After preparation of the microbubble dispersion the precise constitution of the microcapsules which are then formed may be varied widely by selection of appropriate conditions for coacervation. In the case of simple coacervation the microbubble dispersion may, for example, be treated by addition of a salt solution or by changing the pH at an appropriate, e.g. slow, rate while mixing to prevent aggregation of the microcapsules. Temperature is also an important factor and may either be decreased, e.g. to harden the microcapsules or increased, e.g. to denature a wall-forming protein. Where complex coacervation is employed, the microbubble dispersion may be mixed with another polymer or macromolecule solution at an appropriate, e.g. slow, rate. Gradual cooling of the mixture will usually accelerate coacervation, the rate and time of cooling determining the thickness and other physical properties of the encapsulating layer. Additional dilution may be required to prevent aggregation of the microcapsules. Formation of a uniform protective layer may be achieved by selection of optimal process conditions, the mechanical and interfacial properties of the layer being determined by the composition of the ingredients. Thus the required stability of the microcapsules during storage and use, e.g. in medical diagnosis, may be achieved even when the ingredients exhibit substantial solubility in water and body fluids, since the final solubility of the encapsulating layer may be regulated by its final composition. It will be appreciated that the choice of the complexing materials will also be based upon toxicity considerations where medical applications are envisaged.
The encapsulating layer may optionally subsequently be hardened, e.g. by thermal treatment, desolvation techniques, cross-linking or coating with another polymer or macromolecule layer. Such second coating may be effected by further simple or complex coacervation or by immersing the coated microcapsules in a solution of a further polymer or macromolecule capable of forming complexes and penetrating into or depositing on the encapsulating layer. Such hardening of the encapsulating layer may improve properties such as the mechanical resilience and/or biocompatibility of the microcapsules.
Microcapsules prepared as described above may, for example, be separated from the reaction mixture by techniques such as sedimentation, flotation or filtration, e.g. involving continuous or repeated washing. The recovered microcapsules may be stored as a suspension in an appropriate diluent or in dried powder form, e.g. in a closed vessel under a chosen gas atmosphere, which may be the same as or different from the encapsulated gas. In the case of microcapsules intended for use as injectable contrast agents, appropriate diluents for stored suspensions or for reconstitution of dried forms include sterile water, physiological saline and biocompatible buffers, such as phosphate-buffered saline.
Microcapsules obtained in accordance with the invention may also be used for non-medical purposes, e.g. as opacifier systems for use in paints or in papers as described in U.S. Pat. No. 3781230.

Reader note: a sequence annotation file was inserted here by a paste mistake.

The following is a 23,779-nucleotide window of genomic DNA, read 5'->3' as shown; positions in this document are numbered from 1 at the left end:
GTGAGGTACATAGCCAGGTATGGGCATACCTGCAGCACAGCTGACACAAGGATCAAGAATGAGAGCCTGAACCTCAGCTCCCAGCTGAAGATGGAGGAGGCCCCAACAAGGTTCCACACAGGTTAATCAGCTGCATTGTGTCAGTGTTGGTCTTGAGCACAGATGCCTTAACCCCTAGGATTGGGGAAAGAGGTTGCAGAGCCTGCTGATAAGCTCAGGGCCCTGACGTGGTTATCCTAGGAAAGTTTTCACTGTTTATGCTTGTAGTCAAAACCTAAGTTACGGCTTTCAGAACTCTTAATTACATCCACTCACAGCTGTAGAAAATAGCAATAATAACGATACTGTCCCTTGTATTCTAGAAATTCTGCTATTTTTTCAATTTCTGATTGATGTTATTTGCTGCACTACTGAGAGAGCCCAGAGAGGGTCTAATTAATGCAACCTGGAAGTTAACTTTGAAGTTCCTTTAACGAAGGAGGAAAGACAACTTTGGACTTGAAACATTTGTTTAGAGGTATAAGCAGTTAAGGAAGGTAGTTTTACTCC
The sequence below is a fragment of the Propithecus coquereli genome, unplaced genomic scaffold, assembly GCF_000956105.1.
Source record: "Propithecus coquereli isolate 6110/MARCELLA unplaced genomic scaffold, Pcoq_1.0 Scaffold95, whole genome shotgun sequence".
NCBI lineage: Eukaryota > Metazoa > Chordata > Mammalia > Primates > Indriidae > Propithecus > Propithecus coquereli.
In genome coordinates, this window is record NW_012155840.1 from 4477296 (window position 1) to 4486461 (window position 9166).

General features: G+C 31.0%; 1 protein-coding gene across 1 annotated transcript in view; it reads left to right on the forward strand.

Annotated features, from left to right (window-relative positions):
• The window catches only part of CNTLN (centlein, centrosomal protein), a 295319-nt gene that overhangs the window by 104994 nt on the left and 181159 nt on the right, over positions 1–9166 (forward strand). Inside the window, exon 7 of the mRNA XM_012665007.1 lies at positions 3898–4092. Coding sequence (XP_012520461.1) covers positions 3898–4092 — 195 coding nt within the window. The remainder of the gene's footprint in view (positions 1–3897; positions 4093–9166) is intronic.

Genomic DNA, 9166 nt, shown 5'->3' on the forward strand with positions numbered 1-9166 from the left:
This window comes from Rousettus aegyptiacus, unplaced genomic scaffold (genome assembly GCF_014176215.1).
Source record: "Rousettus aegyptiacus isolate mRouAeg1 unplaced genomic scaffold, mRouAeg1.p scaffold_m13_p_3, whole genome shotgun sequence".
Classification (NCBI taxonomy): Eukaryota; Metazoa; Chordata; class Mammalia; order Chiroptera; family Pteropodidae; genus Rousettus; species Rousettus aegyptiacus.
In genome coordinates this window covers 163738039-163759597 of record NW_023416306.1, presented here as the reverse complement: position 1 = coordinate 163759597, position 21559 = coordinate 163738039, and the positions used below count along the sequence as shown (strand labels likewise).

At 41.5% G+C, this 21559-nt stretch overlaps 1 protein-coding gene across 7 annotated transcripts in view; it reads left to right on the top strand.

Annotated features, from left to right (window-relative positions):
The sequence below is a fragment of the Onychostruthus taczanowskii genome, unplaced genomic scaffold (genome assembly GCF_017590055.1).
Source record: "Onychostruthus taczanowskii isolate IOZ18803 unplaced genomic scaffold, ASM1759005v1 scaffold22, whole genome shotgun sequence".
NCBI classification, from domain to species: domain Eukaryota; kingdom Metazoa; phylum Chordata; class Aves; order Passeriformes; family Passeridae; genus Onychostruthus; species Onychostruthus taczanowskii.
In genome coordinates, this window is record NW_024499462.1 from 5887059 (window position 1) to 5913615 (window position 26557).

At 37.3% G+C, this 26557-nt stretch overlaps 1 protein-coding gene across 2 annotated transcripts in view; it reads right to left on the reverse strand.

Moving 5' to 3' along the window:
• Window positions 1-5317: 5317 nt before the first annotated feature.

Microcapsules in accordance with the invention are particularly useful as imaging contrast agents, e.g. for X-ray and magnetic resonance imaging, and more especially as ultrasound contrast agents.
Thus, in a further aspect of the invention, we provide gas-containing microcapsules as hereinbefore defined for diagnostic imaging, in particular for ultrasound imaging, e.g. for echocardiography, perfusion studies and Doppler ultrasound imaging. It will be appreciated that the encapsulating material in such microcapsules should be both biotolerable and biocompatible; it should preferably also be biodegradable to facilitate subsequent excretion of the contrast agent.
For ultrasonic applications such as echocardiography, in order to permit free passage through the pulmonary system and to achieve imaging at the preferred frequency of about 0.1-15 MHz, the microcapsules employed should preferably have an average size below 10 μm, e.g. 1-10 μm, more preferably 1-7 μm. Microcapsules of susbstantially larger size, e.g. with average size up to 500 μm, may be useful for other applications, e.g. in gastrointestinal imaging or imaging of the uterus or Fallopian tubes. The following non-limitative Examples further illustrate the present invention.
a) Formation of Gas Microbubbles
Liquid perfluoropentane (0.5 g) was dispersed in an aqueous solution of gelatin (10 wt %, 49.5 g) for 3 minutes at 50° C. under stirring with an Ultra Turrax type laboratory homogenizer (Ystral) at 18,000 rpm. The resulting emulsion contained microbubbles with a size of about 5 μm, as evidenced by optical microscopy (Axioskop, Zeiss, Germany).
b) Coating of Microbubbles with Gelatin
An aqueous solution of sodium sulphate (20 wt %, 20 g) was added over half an hour to the microbubble dispersion from (a) above while mixing and cooling to 20° C. The resulting gelatin-coated microbubbles were washed three times by dispersing for 5 minutes in aqueous sodium sulphate (7 wt %, 500 ml) at 20° C., allowing the microcapsules to float for 15 minutes, and removing the aqueous solution from the bottom of the vessel. Inspection by microscopy indicated a yield of non-aggregated microcapsules with a diameter from 3 to 10 μm of about 40%. The smaller microcapsules were separated from larger aggregates by mixing the dispersed microcapsules in a 10 cm sedimentation column to obtain a homogeneous mixture, allowing this to settle for one minute and discarding the upper half volume containing mainly large aggregates. The thus-obtained microcapsules mainly had a diameter below 10 μm.